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Idaho faces backlog in processing positive COVID-19 cases

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Posted at 4:22 PM, Jan 13, 2022
and last updated 2022-01-14 07:31:10-05

IDAHO — As of Thursday afternoon, there were over 16,000 positive COVID-19 cases in Idaho that have not been processed by local public health districts.

This delay is causing the state’s data dashboard to not exactly reflect how many new cases are reported in the state each day.

The over 16,000 positive laboratory cases are pending local public health district review and follow-up where disease investigators verify the person’s residence in Idaho and ask them about their symptoms.

As soon as they are done confirming their Idaho residency, the state is notified and the case is submitted to the state to be added to the daily cases count, but due to the increase of cases, the process has slowed down.

“With about 3,000 positive results that Idaho public health districts are having to manage every day, it is exceedingly difficult to turn those investigations around in 24 hours and for that reason, some of our public health districts have been unable to keep up with the recent volume of laboratory results,” Deputy State Epidemiologist Kathryn Turner said.

Health officials say currently, the stress and strain on hospitals and health care systems is because more staff are out sick.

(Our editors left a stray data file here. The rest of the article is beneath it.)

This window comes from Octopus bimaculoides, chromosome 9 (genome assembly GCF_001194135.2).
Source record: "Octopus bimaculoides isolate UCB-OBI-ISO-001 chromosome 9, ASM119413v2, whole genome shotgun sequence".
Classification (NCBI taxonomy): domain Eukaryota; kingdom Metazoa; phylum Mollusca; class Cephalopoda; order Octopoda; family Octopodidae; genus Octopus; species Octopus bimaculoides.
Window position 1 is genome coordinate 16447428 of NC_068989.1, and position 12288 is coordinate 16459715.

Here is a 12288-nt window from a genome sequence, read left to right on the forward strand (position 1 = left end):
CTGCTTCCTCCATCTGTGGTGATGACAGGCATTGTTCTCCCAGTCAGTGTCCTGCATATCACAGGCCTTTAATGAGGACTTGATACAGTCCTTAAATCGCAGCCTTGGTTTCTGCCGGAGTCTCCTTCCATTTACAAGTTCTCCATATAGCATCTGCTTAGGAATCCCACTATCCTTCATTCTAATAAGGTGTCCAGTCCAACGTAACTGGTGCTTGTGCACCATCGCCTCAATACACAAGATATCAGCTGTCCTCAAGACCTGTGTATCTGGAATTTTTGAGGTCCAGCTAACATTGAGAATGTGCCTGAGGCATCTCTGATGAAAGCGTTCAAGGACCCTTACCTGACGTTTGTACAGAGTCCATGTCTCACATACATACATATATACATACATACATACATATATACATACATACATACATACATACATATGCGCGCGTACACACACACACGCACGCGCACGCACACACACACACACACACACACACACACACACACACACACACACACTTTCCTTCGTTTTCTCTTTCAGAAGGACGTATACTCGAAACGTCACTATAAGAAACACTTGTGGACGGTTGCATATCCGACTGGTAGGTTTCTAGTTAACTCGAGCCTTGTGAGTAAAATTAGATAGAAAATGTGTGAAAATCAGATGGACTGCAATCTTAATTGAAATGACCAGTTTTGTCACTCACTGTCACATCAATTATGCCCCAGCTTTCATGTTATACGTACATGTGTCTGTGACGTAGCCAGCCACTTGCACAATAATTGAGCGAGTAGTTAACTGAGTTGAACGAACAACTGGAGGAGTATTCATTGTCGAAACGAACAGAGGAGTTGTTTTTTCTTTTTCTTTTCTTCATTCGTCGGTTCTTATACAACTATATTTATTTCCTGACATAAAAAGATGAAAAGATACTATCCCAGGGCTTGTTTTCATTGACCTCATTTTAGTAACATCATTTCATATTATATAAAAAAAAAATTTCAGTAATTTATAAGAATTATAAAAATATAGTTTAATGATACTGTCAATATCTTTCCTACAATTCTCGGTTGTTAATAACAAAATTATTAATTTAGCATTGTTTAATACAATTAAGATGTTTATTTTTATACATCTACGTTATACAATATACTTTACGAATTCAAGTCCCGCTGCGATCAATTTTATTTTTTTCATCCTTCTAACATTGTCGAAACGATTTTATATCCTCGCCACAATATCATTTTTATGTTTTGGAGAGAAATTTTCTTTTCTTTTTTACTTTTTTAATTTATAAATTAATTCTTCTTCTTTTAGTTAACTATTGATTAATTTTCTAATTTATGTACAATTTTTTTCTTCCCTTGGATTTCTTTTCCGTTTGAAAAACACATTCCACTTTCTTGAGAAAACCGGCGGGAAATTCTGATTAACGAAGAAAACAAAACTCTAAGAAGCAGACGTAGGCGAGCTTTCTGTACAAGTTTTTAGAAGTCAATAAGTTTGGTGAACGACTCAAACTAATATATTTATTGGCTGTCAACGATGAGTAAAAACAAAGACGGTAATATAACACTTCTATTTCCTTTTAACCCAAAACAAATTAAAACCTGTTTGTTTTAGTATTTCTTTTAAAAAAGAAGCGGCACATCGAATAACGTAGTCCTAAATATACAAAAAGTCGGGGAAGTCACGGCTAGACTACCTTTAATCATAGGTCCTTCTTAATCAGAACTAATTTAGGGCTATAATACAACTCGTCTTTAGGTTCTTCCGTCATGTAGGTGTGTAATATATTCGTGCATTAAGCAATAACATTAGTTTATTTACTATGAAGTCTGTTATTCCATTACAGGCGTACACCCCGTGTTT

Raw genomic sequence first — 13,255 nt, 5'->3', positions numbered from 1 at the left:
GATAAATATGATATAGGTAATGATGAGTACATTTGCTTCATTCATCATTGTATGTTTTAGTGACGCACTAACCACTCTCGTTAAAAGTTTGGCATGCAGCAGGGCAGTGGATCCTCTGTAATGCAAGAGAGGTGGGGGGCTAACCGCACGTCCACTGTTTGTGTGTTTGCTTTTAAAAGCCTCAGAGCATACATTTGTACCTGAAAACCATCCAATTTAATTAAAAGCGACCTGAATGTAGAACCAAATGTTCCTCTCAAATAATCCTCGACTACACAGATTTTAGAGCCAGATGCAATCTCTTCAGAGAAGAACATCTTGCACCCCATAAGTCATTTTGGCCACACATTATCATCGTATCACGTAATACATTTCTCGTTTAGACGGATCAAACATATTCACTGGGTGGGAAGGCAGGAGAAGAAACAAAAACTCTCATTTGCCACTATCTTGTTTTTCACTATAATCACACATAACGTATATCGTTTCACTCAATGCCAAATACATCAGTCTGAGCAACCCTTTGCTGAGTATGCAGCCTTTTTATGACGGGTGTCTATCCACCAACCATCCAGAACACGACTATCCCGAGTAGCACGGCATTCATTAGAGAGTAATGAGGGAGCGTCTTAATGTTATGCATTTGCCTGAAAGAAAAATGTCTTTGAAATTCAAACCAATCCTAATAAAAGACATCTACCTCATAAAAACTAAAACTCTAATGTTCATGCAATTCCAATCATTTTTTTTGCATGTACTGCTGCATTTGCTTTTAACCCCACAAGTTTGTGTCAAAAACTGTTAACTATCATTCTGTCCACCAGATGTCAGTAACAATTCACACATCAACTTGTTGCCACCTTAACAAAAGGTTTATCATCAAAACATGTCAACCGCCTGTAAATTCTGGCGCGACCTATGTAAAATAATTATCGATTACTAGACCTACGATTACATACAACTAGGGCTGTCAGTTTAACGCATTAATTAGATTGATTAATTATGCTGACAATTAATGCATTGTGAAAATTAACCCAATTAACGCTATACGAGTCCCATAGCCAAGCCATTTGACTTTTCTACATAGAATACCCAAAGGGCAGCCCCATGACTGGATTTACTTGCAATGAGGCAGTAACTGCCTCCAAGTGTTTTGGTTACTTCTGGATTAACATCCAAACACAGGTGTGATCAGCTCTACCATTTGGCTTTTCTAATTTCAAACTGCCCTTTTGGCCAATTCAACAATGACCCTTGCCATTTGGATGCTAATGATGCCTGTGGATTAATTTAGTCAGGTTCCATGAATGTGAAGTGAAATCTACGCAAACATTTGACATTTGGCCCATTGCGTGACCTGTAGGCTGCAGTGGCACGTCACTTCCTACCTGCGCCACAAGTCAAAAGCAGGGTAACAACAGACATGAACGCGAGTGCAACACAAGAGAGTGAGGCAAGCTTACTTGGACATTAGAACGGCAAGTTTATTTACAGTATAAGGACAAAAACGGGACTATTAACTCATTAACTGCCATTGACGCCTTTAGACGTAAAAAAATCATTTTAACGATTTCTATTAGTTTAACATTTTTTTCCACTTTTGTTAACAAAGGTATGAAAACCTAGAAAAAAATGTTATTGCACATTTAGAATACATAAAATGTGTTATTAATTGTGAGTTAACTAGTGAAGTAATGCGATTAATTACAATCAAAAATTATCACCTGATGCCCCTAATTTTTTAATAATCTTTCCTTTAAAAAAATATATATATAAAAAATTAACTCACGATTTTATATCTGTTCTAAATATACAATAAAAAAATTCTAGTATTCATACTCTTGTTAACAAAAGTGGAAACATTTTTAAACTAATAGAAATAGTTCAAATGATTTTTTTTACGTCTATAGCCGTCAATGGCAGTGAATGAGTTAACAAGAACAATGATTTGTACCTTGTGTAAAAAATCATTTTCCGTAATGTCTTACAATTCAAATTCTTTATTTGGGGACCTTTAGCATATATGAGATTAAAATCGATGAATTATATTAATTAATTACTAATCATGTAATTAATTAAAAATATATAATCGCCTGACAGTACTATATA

Related: COVID-19 in Idaho: 2 lawmakers test positive, Caldwell School District announces closure

“We are concerned that people may have even a false sense of assurance, that our data doesn’t look too bad if they’re not realizing how many of our laboratory reports are yet unprocessed,” State Epidemiologist Christine Hahn said. “We are not immune from this omicron wave. We are seeing rising case numbers that continue to increase and we expect to see increasing hospitalizations in the coming days and weeks.”

On a media briefing Tuesday, the Department of Health and Welfare director Dave Jeppesen said it would not surprise him if the state went back into Crisis Standards of Care, but this time, it would most likely be driven by staffing shortages rather than an increase in hospitalizations.